M.F. Espinosa1*, M. von Sperling2 and M.E. Verbyla3
1 Civil Engineer from the University of Cuenca, Ecuador. Master’s student in the Graduate Program in Sanitation, Environment and Water Resources of the Federal University of Minas Gerais (UFMG), Brazil. Students Scholarship Program – Agreement Graduate – PEC-PG, CAPES / CNPq – Brazil. 2 PhD in Environmental Engineering from Imperial College London. Professor at the Department of Sanitary and Environmental Engineering at UFMG, Brazil. 3 PhD in Environmental Engineering, University of South Florida – 4202 E. Fowler Ave. ENB 118, Tampa, FL 33620 – USA(free)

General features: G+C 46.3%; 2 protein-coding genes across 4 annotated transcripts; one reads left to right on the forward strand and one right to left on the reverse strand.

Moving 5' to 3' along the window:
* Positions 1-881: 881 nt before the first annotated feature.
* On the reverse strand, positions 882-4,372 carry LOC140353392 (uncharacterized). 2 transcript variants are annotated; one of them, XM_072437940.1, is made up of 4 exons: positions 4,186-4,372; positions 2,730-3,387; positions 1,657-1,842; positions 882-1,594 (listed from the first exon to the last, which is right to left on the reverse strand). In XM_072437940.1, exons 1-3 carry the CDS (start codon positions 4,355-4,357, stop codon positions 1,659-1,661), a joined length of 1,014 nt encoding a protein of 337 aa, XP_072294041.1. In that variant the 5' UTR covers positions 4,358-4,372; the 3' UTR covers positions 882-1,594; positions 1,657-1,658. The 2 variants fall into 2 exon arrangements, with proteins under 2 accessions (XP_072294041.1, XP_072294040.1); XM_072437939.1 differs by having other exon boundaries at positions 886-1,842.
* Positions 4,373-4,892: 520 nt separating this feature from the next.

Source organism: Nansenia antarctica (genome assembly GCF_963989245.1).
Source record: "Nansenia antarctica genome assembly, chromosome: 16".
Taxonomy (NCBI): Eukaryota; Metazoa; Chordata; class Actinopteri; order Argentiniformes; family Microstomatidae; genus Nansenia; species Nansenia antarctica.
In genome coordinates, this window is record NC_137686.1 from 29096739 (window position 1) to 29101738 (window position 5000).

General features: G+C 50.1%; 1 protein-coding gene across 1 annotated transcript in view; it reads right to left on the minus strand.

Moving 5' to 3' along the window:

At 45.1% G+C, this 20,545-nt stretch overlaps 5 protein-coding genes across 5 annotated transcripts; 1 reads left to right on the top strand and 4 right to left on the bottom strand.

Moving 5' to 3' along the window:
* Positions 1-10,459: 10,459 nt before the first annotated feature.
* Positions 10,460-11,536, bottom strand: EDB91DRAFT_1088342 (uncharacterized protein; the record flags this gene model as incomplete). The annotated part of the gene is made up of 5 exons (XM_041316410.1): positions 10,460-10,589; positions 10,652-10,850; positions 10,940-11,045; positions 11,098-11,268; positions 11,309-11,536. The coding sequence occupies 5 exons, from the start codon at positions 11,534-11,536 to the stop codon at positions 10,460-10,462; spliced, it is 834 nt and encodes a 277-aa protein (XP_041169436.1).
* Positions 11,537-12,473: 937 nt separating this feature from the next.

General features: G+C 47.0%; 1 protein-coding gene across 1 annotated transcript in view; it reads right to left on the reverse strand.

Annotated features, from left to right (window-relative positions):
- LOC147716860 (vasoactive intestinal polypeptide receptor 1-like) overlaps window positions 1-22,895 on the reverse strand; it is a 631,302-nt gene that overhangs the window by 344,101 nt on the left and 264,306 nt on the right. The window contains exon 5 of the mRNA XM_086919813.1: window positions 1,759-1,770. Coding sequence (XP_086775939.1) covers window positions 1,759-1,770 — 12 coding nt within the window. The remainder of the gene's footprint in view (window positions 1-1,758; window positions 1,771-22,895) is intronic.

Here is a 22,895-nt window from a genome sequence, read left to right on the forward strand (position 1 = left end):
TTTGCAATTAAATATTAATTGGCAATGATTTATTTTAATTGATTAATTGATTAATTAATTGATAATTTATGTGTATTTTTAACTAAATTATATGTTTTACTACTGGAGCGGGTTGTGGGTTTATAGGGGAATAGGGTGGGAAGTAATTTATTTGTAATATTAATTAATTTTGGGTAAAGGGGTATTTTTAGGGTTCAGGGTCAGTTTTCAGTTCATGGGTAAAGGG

Waste stabilization ponds (WSPs) and their variants are one the most widely-used wastewater treatment system in the world and are particularly common in small cities and towns. The objective of this research was to assess the performance of a large number of WSP systems located in Brazil, Ecuador, Bolivia and the United States using statistical analysis from available monitoring data. A total of 388 full-scale pond systems with seven different configurations were studied, comprising combinations of aerobic, anaerobic, facultative, and maturation WSPs, as well as anaerobic reactors followed by WSPs. Descriptive statistics were obtained for each WSP system of the influent and effluent concentrations and the removal efficiencies for BOD5, TSS, N-ammonia and thermotolerant (fecal) coliforms (TTC) or E. coli, leading to a broad characterization of actual treatment performance based on more than 57,700 data. The median influent concentrations of BOD5, TSS, and N-ammonia were 431 mg/L, 355 mg/L and 41 mg/L, respectively; effluent concentrations were 56 mg/L, 71 mg/L, and 12 mg/L, respectively. The median removal efficiencies from all WSP systems were 80% for BOD5, 75% for TSS and 57% for N-ammonia. The influent concentrations of TTC and E. coli were consistent with ranges reported previously in the literature, with overall geometric mean removals of 3.0 log10 units for TTC and 2.2 log10 units for E. coli in all WSP systems. In general, the systems with Aerated Pond + Facultative/Maturation Pond, Anaerobic Reactor + Facultative Pond and Anaerobic Reactor + Other treatment + Maturation Pond had higher removal efficiencies than the systems with Facultative Pond and Facultative Pond + Maturation Pond. However, future research is needed to better understand the influence of design, operational, or environmental factors, particularly hydraulic retention time, temperature, and solar insolation.